Unlike VADA, where there are no consequences outside of bad press for failing a test, NSAC's program enrolls fighters into a much more penal process. VADA is expected to report results to the appropriate regulatory bodies, which take the information under advisement, but an NSAC campaign could include fines, suspensions, or other commission-prescribed punishment for a failed test, or failing to take a test.
During the conference call, and in a subsequent email chain, Beaulieu and Zahabi said they only wanted to understand the limits of NSAC testing because they hoped it was as stringent as possible. St-Pierre's agreement with VADA calls for screening of human growth hormone in every test. Zahabi desired this in Nevada as well because HGH is the substance most often rumored in connection with St-Pierre.
"I just wanted to guarantee that the most highly effective drug is taken off the table," Zahabi said. "Test everyone for it.
"We were asking for the highest degree of testing. We were just trying to be as honest and get the right answers. I think there was a misunderstanding and different opinions."
Kizer declined to discuss specifics of what would be screened for, and he took umbrage at Beaulieu's repeated inquiries, which included references to HGH, EPO and testosterone.
"You don't get the details before the test," Kizer told ESPN.com.
In an email sent to the group on Aug. 16, the executive director expressed NSAC "does not allow any licensee to dictate or craft the testing. Not only is this inappropriate, it is not something the Commission would even consider."
"I will take the latest email as a refusal by Mr. St. Pierre [sic] to request enhanced steroid and drug testing by the Commission, which is his choice," Kizer continued. "Of course Mr. St-Pierre and Mr. Hendricks must comply with any and all testing by the Commission."
St-Pierre is a "very specific" person, said Bealieu. Their intention wasn't to craft the process, only to understand exactly what he was agreeing to. Compared to the program outlined by VADA, NSAC testing felt like an "act of faith," Beaulieu said, because certain policies and procedures, such as urine and blood collection and a fighter's rights in those instances, had not been spelled out to their satisfaction.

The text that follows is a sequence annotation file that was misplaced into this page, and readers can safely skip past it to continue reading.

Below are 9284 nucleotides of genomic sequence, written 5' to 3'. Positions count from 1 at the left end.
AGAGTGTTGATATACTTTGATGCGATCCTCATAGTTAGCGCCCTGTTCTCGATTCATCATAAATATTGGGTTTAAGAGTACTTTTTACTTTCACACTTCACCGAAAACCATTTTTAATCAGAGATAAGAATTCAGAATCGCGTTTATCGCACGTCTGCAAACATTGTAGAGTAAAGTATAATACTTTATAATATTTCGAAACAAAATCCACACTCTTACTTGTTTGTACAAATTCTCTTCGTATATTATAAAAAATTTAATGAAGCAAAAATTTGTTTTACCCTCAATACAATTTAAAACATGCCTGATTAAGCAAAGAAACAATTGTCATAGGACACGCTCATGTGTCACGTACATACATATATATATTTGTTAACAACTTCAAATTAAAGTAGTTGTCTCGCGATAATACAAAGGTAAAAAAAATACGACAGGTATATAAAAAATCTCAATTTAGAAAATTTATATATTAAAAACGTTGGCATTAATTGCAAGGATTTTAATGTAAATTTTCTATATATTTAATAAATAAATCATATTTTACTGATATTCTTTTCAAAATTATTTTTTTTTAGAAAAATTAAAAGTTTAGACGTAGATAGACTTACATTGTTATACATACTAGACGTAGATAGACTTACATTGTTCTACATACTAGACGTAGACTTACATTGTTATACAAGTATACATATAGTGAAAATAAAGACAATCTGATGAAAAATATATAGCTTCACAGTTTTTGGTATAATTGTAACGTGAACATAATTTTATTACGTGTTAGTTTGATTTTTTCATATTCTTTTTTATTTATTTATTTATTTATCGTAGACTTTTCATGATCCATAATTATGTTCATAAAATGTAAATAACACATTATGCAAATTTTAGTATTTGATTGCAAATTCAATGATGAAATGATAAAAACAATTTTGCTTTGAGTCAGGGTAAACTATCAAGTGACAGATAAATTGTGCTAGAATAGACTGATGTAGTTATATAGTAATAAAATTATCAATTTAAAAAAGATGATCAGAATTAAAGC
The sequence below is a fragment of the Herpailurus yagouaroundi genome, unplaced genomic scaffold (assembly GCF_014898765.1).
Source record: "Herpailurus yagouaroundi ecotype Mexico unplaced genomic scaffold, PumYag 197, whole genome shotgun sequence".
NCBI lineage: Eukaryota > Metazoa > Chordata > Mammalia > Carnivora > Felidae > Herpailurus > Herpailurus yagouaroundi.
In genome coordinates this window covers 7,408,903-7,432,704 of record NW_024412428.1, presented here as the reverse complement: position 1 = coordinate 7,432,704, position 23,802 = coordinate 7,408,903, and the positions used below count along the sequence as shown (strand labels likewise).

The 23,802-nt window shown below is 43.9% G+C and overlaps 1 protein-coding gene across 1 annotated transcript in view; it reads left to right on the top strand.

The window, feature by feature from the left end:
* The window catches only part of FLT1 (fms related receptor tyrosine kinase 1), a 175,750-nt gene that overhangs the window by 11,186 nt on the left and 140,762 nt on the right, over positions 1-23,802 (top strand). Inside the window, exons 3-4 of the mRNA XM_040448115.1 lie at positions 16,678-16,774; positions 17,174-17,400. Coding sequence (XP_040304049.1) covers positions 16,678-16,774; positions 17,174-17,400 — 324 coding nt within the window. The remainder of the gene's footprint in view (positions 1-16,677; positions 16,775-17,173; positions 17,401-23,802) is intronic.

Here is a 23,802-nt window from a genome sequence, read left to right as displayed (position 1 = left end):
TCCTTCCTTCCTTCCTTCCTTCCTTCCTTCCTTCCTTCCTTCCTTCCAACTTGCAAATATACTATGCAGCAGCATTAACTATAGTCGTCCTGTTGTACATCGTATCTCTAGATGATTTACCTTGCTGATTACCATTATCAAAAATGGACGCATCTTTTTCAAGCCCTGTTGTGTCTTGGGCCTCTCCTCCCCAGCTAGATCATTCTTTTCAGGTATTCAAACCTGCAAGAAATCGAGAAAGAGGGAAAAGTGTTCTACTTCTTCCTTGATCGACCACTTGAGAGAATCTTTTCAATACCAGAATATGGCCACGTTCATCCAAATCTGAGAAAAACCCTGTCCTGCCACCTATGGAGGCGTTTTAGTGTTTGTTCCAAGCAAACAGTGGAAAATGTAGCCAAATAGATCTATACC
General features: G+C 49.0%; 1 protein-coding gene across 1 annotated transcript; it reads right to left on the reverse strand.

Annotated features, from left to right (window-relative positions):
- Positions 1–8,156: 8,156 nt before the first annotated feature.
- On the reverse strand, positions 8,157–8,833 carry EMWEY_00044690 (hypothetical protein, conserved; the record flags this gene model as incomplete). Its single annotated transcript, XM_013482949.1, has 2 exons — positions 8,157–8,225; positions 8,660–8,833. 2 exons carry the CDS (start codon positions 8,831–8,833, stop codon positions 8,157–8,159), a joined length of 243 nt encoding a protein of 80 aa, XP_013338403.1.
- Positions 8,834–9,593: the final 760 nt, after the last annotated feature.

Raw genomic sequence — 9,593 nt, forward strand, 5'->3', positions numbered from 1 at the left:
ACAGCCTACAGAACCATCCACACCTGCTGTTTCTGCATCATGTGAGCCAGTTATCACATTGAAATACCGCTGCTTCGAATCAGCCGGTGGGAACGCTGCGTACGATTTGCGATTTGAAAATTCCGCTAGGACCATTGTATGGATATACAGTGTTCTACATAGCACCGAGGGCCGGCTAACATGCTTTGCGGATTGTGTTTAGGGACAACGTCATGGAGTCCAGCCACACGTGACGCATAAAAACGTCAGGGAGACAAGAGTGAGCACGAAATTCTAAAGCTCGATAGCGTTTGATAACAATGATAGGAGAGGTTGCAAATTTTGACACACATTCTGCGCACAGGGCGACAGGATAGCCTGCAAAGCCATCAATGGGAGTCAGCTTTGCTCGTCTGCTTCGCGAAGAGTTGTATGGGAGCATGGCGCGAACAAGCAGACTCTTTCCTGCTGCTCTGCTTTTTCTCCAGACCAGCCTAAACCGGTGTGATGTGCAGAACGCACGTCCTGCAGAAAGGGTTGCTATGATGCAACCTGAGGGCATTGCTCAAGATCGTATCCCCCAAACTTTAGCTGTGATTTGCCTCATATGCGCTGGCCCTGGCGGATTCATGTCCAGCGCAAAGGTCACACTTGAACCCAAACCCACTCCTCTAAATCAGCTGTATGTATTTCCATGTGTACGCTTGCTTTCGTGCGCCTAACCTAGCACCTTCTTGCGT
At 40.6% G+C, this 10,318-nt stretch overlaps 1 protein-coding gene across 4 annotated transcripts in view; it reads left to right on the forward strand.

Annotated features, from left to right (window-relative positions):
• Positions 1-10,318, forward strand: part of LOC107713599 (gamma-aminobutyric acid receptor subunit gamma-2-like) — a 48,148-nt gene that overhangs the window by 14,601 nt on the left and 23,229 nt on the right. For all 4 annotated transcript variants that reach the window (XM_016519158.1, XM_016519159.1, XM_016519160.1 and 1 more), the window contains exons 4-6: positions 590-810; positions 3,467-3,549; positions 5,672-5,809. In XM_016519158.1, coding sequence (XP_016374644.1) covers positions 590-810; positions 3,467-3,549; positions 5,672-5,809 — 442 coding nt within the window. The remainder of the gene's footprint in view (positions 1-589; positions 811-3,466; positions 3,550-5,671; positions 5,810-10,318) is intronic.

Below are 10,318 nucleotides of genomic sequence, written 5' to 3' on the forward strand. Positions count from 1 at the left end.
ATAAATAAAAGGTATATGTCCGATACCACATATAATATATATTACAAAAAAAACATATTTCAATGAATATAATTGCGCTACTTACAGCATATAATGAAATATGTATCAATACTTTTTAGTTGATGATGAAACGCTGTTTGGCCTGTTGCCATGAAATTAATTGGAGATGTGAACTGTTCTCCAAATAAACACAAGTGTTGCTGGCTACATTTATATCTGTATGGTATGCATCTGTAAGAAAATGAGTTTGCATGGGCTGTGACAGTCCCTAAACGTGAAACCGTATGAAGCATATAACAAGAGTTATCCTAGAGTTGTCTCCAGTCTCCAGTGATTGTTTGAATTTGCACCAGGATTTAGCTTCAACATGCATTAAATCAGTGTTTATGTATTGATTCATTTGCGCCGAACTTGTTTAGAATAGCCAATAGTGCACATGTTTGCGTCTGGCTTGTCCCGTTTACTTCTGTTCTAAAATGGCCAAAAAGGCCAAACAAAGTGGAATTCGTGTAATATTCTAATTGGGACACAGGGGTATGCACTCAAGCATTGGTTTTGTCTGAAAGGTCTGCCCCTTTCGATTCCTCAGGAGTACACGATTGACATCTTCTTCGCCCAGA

Beaulieu declared to Kizer, Mersch, and Ehrdhardt on Aug. 17 that "Georges has decided that if Johny Hendricks does not want to do VADA and prefers your proposed enhanced steroid and drug testing by the Nevada Athletic Commission, Georges will also do it, in addition to VADA." He asked for "all documentation, a detailed invoice and payment instructions necessary to proceed" be sent to him in Montreal.
Kizer balked at the idea of sending a detailed invoice, because, he said, it could tip off some manner of testing. He has not responded to Beaulieu.
After receiving Beaulieu's final email, Kizer informed Mersch that the process "was done," but if UFC, St-Pierre and Hendricks came to an agreement -- like Top Rank had with boxers Timothy Bradley and Juan Manuel Marquez ahead of an Oct. 12 contest in Las Vegas -- then they should bring him into the fold.
Zuffa, which promotes the UFC, would have to wire the fee directly to NSAC's WADA-accredited lab in Salt Lake City, and the commission would step in from there.